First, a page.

Funny? HUD story (long) - Posted by Pam WA

Posted by Pam WA on October 22, 2000 at 20:26:08:

I had come to that conclusion. Also decided that if I know there is an error, document ASAP and get the info to everyone. Obviously we can’t depend on anyone to take the initiative in their job.

This area functions as a fairly small town type, so I’m trying to be a good person to deal with. I’d rather be able to laugh and dredge up this incident by way of saying “I know you wouldn’t have anything like that happen”, to a new RE agent or title co., than bad mouth people for the fun of it.
Will be looking for a new realtor SOON!
Pam WA

Funny? HUD story (long) - Posted by Pam WA

Posted by Pam WA on October 21, 2000 at 11:17:15:

OK, on August 22 I put in a bid on a HUD home for personal use and was the winning bidder. That’s the easy part.
During the time I was checking on financing, I found out that the assessors office had one address (same as HUD) but the actual address was different. (correct address was 34*** and incorrect 35***).
I told my RE Agent and the Mortgage company rep about the address correction. RE agent checked with HUD rep in office and tells me “he says HUD won’t change the address under any circomstances but as long as mortgage is issued under correct address, you are fine”.
Here’s where the stuff gets funny.
I went with a different mortgage company than the pre-qual letter. The new mortgage company asked the title insurance co. for a preliminary report, which the title company promptly promtly sent to the pre-qual company. That company did not bother telling them that it wasn’t their paperwork, so there was a two week delay until someone in the new mortgage company realized that nothing was happening with the loan.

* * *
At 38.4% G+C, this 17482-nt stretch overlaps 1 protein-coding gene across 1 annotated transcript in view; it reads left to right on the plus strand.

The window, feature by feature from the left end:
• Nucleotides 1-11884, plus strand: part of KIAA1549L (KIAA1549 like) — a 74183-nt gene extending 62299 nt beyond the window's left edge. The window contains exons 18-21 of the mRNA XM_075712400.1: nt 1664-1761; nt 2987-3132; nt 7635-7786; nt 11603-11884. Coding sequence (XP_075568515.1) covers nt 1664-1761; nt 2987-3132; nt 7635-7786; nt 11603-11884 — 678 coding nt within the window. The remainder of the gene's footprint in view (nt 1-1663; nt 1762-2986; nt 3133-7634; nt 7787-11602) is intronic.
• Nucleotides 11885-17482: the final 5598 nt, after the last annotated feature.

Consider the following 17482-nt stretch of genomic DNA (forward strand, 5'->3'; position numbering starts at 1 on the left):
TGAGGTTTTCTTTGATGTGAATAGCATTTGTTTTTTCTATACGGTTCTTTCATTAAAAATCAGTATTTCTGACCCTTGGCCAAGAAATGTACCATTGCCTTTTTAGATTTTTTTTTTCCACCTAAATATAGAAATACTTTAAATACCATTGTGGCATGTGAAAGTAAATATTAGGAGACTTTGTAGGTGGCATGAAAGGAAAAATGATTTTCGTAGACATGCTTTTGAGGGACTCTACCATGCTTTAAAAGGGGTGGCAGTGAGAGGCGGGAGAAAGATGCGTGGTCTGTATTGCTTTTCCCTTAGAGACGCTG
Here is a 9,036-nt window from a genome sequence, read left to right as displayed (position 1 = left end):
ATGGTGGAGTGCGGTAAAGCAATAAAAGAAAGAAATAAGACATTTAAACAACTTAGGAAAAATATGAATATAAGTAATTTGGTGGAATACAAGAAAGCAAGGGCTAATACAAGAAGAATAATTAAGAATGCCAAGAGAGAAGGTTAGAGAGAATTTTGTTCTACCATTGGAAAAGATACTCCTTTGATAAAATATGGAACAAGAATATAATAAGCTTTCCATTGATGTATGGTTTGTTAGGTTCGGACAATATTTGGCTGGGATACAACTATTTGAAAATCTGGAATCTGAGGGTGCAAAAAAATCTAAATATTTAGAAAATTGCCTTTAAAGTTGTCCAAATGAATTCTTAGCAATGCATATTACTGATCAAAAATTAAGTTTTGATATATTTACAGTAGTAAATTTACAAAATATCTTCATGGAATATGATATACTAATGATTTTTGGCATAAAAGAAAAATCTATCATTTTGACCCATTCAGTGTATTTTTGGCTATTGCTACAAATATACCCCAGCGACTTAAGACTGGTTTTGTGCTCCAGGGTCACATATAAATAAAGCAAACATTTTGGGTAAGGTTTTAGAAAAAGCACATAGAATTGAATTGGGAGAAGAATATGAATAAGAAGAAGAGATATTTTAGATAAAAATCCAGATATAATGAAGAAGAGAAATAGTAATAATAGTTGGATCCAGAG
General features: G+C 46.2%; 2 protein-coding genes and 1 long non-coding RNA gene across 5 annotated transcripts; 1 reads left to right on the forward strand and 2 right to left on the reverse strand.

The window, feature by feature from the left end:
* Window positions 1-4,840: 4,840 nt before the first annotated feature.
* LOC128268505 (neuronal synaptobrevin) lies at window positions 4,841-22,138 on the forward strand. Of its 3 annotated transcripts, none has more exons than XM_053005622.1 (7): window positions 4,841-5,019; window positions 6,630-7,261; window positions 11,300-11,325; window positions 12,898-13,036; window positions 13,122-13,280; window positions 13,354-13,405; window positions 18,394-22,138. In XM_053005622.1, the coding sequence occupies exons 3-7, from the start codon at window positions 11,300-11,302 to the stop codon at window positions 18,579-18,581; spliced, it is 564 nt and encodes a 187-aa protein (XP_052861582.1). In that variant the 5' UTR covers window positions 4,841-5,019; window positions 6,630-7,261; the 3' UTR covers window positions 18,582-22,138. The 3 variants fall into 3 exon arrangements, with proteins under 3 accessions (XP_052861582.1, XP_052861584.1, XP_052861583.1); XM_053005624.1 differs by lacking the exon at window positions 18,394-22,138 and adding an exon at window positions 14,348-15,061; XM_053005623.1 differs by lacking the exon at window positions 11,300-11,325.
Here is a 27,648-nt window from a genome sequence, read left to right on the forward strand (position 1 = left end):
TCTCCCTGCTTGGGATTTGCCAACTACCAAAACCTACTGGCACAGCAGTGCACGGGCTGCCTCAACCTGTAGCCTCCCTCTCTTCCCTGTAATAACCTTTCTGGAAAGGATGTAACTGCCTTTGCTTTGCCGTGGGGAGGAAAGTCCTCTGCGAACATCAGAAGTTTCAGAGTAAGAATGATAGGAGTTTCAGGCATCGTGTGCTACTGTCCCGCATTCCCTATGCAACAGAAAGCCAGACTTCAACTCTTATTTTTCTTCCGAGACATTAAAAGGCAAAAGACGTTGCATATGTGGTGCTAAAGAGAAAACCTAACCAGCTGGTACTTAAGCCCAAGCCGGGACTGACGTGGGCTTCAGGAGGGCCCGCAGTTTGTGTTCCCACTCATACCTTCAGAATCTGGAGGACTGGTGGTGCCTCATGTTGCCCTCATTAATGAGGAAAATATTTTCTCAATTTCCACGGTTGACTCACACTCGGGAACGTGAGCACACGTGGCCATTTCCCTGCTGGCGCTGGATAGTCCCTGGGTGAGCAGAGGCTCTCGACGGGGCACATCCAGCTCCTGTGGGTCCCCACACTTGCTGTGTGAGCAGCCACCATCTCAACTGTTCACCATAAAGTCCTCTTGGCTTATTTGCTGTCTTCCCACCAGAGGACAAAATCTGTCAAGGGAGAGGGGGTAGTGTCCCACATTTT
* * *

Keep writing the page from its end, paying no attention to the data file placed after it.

Loan was supposed to close on 9/25 but couldn’t due to paperwork delay.
I’m financing with an 80/15/5. Property overappraised, so no problem. Closing was set again for about 10/5. I have reminded mortgage co. and RE agent a couple times about address change.
Mortgage Co. does not get paperwork on 2nd to title co. on time to close. May also have had a failure by one of the “overnight” mail services to deliver documents.
Closing takes place on 10/10. Does everyone but me know that HUD requires a $250 cushion (i.e., overpayment on the buyers part) at closing, in case someone made a mistake on figures? Closing is $700 more than estimate, I squeak by. HOWEVER, ALL the closing papers have the wrong address on them. I cross it out on all papers, correct and initial. They also had my current address wrong.
Everyone is confused and no-one knows what to do with my terribly inappropriate action (gee, I just want the correct legal address on the papers). They sit on their hands the rest of Tuesday, Wednesday, Thursday and Friday. On Monday I get disgusted, call the County Planning Dept. They assign addresses. I ask for something in writing. I fax info to them, thay reply on letterhead paper, signed, with correct address (34***), citing statutory authority, some other info, and a note that this property has never had another address. This is within two hours. I copy this and take copy to mortgage co, title co, and RE agent. It finally breaks the logjam and everyone starts correcting their papers.
Supposed to fund and record 10/19 but mortgage co. doesn’t forward corrected papers for 2nd, so delayed. Also the paperwork which was faxed to me to document correction of address has the right street address and the wrong city! Just corrected city on that, initialed, signed, and returned.
Was supposed to fund 10/20, not sure if/when recorded.
Will find out Monday if/when it’s actually mine.

I suspect lots of people in this are not happy with me. When the title insurance is issued under the wrong address, the appraisal (appraiser had the correct address but the title company made him change it) has the wrong address, the mortgage company has the wrong address, and the government HUD had the wrong address, after being told that it is the wrong address, doesn’t it imply that someone is not carrying out their legal duties???